I’ve been geeking out with SSIS for the last week or so and posted a blog over at DynamicsCare.com with some hard won knowledge.
I had the great honor of presenting at the SQL Pass meeting in Winston-Salem, NC on February 28. The subject was the “Design of SSAS Solutions for ERP Data”. A sure conversation killer on a date, but pretty cool stuff for the SQL gearheads I hang out with.
The preso contents are in my SkyDrive public folder (darn SkyDrive URL’s). Let me know what you think.
Data is like the new oil. Everyone wants it, the Chinese crave it, and the press talks about nothing but it. But, who’s using it?
According to this article from CIO.com, not the guys you really want using it. In essence, it claims that the managers who pay for the IT infrastructure to create the business intelligence data don’t trust it and don’t use it. In the interest of full disclosure, Tableau is responsible for the research and they have a clear agenda to push, but their findings do match my experience so I’ll assume it to be true (because, as you, my faithful readers, know – I am a genius).
In every BI project I’ve done (and it’s a lot), I’ve found this same thing: managers don’t trust the data they pay for and make decisions off the cuff that the data doesn’t support. Why?
Here’s my thoughts:
- They can’t get at the data and the details themselves. When they can’t validate the data themselves (by seeing details or drilldowns) its easier for them to dismiss an undesirable result by making unfounded guesses about the underlying data. Examples: “Oh, that probably doesn’t include May’s results”.
- They find errors every time the look. When a business users hits a report and immediately spots an error (or, god forbid, makes a public claim about a business condition to only find later it was wrong), they will throw the entire system into doubt and stop using it.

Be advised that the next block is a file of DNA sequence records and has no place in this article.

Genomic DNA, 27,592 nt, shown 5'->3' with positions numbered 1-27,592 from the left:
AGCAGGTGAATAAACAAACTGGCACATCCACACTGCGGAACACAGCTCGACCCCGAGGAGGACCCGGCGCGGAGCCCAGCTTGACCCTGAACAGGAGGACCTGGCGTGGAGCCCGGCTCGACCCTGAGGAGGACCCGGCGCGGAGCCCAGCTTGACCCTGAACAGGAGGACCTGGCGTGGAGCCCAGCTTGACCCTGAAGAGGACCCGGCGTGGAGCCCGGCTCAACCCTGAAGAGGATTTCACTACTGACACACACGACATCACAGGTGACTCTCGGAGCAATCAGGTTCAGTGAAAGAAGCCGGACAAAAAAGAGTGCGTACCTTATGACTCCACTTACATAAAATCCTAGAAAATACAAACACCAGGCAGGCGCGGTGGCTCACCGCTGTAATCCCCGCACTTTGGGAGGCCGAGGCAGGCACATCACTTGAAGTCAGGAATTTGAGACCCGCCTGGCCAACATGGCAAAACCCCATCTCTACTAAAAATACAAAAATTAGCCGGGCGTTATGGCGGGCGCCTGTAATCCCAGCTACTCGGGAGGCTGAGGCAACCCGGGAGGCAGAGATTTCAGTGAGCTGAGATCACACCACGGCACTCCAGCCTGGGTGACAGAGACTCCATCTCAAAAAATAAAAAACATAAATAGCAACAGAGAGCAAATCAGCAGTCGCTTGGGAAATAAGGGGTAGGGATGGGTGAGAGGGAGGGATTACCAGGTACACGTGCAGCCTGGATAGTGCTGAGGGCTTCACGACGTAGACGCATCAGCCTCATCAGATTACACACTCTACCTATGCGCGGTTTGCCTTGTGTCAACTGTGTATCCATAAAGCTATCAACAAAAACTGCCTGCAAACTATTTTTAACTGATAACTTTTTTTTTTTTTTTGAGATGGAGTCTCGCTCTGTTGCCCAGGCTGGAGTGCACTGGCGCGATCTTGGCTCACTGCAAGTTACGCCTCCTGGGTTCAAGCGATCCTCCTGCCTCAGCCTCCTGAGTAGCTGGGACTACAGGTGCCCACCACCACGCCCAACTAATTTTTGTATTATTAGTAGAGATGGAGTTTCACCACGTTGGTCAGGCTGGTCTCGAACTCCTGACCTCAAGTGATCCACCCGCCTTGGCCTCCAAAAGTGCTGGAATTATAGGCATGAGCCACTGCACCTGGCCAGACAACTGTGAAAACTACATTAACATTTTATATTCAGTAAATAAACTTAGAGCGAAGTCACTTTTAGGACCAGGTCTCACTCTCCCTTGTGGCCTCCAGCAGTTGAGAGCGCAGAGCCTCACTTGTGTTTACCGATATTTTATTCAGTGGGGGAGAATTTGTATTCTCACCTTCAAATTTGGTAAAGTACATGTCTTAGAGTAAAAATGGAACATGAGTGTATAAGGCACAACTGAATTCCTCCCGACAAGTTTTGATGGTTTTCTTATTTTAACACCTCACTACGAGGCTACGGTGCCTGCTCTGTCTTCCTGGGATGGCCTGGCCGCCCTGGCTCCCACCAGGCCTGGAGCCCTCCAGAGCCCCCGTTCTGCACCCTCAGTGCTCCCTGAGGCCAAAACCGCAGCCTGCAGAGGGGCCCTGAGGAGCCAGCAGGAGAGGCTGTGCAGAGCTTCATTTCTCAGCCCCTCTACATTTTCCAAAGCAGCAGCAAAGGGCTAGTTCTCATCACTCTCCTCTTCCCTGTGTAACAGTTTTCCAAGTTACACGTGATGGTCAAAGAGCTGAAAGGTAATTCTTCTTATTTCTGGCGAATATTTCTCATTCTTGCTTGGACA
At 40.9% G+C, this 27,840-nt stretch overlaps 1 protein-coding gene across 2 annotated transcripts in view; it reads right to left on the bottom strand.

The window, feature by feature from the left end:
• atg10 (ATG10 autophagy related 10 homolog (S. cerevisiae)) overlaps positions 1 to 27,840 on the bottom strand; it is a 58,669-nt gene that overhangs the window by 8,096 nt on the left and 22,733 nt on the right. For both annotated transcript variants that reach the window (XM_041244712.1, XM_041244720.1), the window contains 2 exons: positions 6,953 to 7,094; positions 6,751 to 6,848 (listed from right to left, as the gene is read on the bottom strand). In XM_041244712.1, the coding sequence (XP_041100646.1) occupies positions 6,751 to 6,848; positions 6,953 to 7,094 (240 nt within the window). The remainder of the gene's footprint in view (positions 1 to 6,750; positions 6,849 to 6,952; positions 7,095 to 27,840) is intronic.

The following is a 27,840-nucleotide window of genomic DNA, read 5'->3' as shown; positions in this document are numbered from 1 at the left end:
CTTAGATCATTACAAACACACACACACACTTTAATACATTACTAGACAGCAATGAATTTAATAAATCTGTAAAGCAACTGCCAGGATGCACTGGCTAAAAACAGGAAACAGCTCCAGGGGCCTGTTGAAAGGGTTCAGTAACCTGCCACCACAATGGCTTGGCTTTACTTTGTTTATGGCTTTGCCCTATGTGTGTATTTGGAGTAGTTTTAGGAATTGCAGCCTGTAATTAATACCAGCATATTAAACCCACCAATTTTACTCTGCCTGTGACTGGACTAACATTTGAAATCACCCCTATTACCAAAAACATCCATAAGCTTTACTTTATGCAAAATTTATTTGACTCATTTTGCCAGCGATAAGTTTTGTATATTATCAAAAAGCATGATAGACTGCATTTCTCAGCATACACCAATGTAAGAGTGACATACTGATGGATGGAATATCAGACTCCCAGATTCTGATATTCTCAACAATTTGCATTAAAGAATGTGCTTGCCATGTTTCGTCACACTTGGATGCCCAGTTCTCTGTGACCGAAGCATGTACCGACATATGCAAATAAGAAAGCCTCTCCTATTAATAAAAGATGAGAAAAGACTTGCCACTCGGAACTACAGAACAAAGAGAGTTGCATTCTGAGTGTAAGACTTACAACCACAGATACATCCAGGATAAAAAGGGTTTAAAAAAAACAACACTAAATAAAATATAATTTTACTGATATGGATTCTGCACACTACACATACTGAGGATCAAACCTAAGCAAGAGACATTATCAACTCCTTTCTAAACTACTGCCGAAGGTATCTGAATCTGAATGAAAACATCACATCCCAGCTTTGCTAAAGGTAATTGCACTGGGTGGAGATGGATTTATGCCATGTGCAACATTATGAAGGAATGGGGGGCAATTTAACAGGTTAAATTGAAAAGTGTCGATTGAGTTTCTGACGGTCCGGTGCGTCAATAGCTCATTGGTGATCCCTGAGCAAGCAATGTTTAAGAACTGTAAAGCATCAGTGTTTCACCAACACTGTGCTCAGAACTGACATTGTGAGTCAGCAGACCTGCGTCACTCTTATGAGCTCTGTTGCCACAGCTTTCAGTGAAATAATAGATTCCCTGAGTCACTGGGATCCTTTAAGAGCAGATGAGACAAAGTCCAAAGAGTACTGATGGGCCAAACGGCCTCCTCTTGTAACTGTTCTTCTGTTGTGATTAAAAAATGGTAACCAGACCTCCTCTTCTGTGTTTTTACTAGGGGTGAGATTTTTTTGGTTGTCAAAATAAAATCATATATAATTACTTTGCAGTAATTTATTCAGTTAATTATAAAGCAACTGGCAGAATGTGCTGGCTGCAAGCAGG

- They’re stupid. I hear this from IT all the time. You know how many stupid people I’ve met at my clients in the last 10 years? 1. He got fired. I don’t think the users are stupid – I think they are overworked and expect us to provide good result without them functioning as QA.
How to deal with it? Outside of all the good, usual consulting practices, I think the answer is pretty simple. Let them get personally attached to the system by:
- Getting them involved early in the project through agile rollout and frequent communication.
- Give drill downs to underlying data everywhere it makes sense.
- Train them on how to get at the data themselves AND give the simple, intuitive interfaces to get their information.
- Lastly, do the hard work of validating the data when you write the load packages and create the interfaces.
On January 23rd, Microsoft announced a change to its BI roadmap through discontinuing portions of Performance Point Server and downgrading other functionality into MOSS Enterprise. Read my post on this subject at the IBIS ERP Blog.